Blueberry Harvest Celebration aims for bigger crowds at second annual festival

Gregory Farms and Vineyard’s second annual blueberry harvest celebration offers so much more than blueberries.

Wine tastings, food and craft vendors and live music will make it a fun day, according to event organizers. People can also pick blueberries or just relax on the vast grounds of the farm and buy already picked blueberries. The family-friendly, dog-friendly event will take place Saturday, June 11, from 10 a.m. to 6 p.m., in Currie, North Carolina, about a 20-minute drive from downtown Wilmington.

Alan and Pam Gregory, co-owners of Gregory Farms and Vineyards, first hosted the Blueberry Harvest Celebration last year to introduce people to their wines and the lovely farm grounds.

“We wanted to do something fun and decided to have a festival,” said Pam Gregory. “It attracts new customers and makes us known. So many people don’t know we’re here and still haven’t discovered us.

After last year’s success, the Gregorys decided to make the festival an annual event.

The main draw of the celebration is wine tasting, according to Alan Gregory. This year, attendees can sample blueberry wines as well as Riesling, Chardonnay, Muscadine, Merlot, Cabernet Sauvignon, Rose and Sangria. If wine isn’t tempting, blueberry wine slushies and beer will also be available.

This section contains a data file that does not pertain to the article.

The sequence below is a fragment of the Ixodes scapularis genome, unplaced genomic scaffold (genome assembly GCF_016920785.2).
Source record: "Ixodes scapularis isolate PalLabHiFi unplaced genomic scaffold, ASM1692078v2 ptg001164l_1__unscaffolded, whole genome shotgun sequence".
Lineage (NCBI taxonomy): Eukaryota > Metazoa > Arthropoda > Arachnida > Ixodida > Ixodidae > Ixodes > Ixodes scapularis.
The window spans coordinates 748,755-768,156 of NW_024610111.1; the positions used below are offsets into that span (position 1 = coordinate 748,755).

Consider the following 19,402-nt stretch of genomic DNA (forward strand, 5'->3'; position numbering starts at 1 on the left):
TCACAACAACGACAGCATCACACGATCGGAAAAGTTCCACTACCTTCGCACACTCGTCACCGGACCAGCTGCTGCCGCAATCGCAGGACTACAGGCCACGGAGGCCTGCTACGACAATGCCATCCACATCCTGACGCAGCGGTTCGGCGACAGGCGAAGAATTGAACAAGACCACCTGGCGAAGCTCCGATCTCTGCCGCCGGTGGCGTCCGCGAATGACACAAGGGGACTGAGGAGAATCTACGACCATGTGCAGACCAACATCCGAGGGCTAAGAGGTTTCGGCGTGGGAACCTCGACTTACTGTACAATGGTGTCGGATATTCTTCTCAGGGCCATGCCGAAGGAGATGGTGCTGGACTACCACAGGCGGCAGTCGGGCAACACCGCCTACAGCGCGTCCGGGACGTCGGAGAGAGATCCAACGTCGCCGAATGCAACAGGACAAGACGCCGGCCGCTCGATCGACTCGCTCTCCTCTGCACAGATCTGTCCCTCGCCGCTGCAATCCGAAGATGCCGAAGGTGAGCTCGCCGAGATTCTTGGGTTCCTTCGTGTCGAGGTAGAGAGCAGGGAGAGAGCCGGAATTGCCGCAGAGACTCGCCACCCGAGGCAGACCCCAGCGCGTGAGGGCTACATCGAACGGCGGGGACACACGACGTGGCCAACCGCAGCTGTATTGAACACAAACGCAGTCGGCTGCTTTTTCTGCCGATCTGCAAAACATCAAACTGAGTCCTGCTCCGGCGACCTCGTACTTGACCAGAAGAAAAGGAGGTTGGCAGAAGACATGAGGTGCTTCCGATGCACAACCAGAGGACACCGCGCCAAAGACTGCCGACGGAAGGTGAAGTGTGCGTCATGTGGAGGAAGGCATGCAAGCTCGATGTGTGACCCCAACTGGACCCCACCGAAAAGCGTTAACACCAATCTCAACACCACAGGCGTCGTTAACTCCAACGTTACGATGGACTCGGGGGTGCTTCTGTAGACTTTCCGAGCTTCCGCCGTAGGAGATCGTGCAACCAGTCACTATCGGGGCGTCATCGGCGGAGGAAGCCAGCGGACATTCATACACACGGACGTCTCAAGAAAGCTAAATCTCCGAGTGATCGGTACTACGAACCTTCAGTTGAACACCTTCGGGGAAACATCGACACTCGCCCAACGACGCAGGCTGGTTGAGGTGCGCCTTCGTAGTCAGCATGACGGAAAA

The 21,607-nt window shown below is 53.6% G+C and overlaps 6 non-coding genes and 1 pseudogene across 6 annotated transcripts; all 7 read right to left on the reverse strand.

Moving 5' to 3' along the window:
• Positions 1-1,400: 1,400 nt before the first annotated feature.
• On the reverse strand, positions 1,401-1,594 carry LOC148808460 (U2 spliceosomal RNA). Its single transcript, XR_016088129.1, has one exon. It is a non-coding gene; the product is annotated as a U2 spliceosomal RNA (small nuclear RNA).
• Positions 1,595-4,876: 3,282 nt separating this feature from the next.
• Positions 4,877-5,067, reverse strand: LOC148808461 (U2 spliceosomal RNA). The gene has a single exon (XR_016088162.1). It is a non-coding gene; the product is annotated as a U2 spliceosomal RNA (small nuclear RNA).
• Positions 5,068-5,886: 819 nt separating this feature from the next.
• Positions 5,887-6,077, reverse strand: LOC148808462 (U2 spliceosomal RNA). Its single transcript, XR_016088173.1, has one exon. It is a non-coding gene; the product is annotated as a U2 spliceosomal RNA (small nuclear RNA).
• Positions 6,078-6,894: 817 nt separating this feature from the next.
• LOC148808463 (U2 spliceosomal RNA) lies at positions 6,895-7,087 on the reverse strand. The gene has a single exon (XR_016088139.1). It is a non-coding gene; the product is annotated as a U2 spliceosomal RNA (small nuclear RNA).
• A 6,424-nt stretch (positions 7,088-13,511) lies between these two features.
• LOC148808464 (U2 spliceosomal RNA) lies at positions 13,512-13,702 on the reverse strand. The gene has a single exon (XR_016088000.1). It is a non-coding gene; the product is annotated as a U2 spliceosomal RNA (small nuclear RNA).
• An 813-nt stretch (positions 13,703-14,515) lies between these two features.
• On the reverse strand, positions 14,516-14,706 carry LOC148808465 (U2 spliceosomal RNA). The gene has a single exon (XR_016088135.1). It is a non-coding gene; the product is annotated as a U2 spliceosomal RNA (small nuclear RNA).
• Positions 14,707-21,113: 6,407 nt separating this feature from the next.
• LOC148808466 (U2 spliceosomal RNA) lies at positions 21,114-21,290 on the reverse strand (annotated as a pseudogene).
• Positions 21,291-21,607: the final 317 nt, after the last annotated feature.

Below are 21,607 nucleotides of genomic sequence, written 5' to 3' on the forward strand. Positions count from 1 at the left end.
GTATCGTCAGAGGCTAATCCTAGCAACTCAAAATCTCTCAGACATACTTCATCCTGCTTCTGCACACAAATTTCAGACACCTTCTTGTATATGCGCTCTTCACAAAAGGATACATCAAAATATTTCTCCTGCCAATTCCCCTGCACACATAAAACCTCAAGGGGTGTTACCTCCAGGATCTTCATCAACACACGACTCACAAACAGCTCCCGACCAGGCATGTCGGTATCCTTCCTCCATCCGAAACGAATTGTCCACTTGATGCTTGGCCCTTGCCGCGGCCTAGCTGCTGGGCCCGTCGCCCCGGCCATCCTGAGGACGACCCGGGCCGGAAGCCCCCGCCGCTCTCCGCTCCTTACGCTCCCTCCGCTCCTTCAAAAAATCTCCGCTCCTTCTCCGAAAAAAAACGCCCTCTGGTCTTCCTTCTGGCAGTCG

People can satisfy hunger pangs with snacks from popular food trucks such as Lobster Dog, Tacos El Jefe, and the Donut Bus. For dessert, there is blueberry ice cream.

New this year, around twenty vendors will present their carpentry, jewellery, interior decoration and other handicrafts.

“I wanted to add something different this year,” said Pam Gregory. “I wanted all the unique items you can’t buy in a store, and I wanted to support the local community.”

The Gregorys expect about 600 people to attend the celebration, up from 400 last year. This means they are well on their way to gradually expanding the event.

“We just continue to try to slowly grow and raise awareness of North Carolina and North Carolina blueberries,” said Alan Gregory. “We are trying to promote the state.”

The festival costs $5 to attend. No outside food or alcohol is allowed in the festival.

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